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J Plant Physiol. 2006 Feb;163(3):233-55. Epub 2005 Dec 28.

Type III effector proteins from the plant pathogen Xanthomonas and their role in the interaction with the host plant.

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  • 1Institute of Genetics, Martin-Luther University Halle-Wittenberg, Weinbergweg 10, 06120 Halle, Germany.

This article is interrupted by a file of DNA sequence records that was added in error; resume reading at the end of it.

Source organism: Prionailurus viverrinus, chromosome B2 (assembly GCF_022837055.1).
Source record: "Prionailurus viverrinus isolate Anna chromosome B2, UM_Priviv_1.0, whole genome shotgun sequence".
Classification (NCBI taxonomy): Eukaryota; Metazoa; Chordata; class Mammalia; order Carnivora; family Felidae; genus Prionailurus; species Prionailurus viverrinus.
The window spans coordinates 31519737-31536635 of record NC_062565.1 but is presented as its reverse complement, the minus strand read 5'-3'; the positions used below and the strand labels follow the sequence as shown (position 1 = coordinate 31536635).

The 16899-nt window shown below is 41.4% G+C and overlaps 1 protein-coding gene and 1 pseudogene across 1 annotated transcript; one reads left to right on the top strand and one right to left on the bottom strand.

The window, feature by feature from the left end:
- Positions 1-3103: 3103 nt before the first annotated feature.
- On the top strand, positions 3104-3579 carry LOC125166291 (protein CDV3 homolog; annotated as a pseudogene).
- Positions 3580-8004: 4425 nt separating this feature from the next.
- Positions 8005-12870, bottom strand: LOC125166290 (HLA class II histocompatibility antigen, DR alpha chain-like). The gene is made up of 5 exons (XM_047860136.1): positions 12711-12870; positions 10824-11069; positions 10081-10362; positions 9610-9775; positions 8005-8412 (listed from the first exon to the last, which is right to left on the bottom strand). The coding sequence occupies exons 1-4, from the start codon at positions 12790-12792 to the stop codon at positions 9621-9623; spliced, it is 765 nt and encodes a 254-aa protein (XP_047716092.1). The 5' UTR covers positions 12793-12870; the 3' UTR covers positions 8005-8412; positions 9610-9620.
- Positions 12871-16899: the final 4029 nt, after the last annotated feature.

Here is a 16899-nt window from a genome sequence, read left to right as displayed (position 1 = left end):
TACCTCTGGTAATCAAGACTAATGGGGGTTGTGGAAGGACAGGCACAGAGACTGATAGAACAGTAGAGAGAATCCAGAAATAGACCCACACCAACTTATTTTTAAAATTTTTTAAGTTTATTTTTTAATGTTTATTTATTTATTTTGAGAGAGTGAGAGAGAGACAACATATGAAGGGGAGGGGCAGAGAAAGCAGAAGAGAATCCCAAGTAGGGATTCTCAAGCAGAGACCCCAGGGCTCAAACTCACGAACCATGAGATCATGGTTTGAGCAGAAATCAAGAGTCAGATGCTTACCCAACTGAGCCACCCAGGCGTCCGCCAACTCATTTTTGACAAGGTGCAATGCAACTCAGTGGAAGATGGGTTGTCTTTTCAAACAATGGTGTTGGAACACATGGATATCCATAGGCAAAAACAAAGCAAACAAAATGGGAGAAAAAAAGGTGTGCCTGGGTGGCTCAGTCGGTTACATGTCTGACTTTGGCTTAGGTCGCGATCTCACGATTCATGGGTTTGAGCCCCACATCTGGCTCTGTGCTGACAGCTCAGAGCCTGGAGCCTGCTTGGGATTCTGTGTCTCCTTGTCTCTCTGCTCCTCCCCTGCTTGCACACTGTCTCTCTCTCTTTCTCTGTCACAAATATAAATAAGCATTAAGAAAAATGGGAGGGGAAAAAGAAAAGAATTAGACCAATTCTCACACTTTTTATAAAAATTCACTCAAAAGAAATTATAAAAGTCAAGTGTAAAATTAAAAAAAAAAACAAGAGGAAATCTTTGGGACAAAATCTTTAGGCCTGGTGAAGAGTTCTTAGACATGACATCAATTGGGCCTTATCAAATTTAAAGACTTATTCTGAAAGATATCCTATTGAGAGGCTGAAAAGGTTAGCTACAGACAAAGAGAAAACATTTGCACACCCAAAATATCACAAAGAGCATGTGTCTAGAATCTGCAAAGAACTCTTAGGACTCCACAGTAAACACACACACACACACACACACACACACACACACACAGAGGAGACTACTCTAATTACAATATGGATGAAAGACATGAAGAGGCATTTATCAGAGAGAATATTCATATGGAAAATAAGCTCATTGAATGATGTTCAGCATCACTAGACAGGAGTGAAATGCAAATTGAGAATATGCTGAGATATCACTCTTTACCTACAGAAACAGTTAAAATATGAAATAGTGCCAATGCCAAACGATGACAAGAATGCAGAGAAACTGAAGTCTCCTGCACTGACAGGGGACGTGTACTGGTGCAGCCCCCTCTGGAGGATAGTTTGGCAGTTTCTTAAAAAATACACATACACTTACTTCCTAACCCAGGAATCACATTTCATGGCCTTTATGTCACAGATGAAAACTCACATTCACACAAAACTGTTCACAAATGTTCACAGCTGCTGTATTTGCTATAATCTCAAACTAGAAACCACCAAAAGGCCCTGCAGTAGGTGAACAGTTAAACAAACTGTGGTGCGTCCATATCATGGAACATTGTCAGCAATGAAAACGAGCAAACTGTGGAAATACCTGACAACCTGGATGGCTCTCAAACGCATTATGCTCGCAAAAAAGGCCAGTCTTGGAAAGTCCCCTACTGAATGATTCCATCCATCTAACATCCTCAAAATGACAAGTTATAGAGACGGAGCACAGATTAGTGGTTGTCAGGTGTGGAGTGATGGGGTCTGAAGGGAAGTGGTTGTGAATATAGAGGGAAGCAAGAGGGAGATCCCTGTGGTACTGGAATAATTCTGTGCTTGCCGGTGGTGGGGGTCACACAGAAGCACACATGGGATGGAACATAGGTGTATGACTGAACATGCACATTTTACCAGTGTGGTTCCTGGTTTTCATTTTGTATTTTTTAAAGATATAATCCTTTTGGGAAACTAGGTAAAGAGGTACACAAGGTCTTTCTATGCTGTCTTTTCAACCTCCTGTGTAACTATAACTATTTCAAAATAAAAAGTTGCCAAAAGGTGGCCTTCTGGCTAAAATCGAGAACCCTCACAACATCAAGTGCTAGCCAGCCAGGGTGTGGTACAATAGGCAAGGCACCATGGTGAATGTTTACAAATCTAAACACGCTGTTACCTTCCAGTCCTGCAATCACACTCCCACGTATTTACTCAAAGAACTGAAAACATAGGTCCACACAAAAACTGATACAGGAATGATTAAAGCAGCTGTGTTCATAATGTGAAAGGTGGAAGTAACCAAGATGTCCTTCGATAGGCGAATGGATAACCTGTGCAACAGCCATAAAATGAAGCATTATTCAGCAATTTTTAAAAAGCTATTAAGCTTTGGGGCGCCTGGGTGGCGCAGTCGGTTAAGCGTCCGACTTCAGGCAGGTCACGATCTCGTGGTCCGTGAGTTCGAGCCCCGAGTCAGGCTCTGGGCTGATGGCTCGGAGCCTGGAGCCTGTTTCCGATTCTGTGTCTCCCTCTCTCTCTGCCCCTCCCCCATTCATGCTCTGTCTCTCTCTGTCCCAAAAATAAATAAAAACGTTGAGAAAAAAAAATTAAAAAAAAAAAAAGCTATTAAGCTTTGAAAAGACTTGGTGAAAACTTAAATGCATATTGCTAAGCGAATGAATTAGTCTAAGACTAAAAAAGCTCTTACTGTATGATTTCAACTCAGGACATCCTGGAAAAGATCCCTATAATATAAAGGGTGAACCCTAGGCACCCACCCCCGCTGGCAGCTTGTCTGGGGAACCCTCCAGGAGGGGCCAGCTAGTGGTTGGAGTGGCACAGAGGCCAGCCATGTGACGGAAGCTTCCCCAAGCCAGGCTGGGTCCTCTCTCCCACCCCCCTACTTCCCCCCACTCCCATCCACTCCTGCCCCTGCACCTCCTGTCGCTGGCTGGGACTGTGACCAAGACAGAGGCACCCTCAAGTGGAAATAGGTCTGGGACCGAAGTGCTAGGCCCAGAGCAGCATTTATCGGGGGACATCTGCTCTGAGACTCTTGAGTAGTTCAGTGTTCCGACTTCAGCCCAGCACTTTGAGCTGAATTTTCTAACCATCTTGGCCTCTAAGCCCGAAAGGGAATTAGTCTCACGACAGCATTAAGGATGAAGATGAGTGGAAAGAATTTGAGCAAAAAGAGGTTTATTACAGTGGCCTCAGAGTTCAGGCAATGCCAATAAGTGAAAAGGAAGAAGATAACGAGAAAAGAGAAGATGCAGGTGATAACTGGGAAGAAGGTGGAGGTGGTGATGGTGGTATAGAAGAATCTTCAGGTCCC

Pathogenicity of Xanthomonas campestris pathovar (pv.) vesicatoria and most other Gram-negative bacterial plant pathogens largely depends on a type III secretion (TTS) system which is encoded by hypersensitive response and pathogenicity (hrp) genes. These genes are induced in the plant and are essential for the bacterium to be virulent in susceptible hosts and for the induction of the hypersensitive response (HR) in resistant host and non-host plants. The TTS machinery secretes proteins into the extracellular milieu and effector proteins into the plant cell cytosol. In the plant, the effectors presumably interfere with cellular processes to the benefit of the pathogen or have an avirulence activity that betrays the bacterium to the plant surveillance system. Type III effectors were identified by their avirulence activity, co-regulation with the TTS system and homology to known effectors. A number of effector proteins are members of families, e.g., the AvrBs3 family in Xanthomonas. AvrBs3 localizes to the nucleus of the plant cell where it modulates plant gene expression. Another family that is also present in Xanthomonas is the YopJ/AvrRxv family. The latter proteins appear to act as SUMO cysteine proteases in the host. Here, we will present an overview about the regulation of the TTS system and its substrates and discuss the function of the AvrRxv and AvrBs3 family members in more detail.

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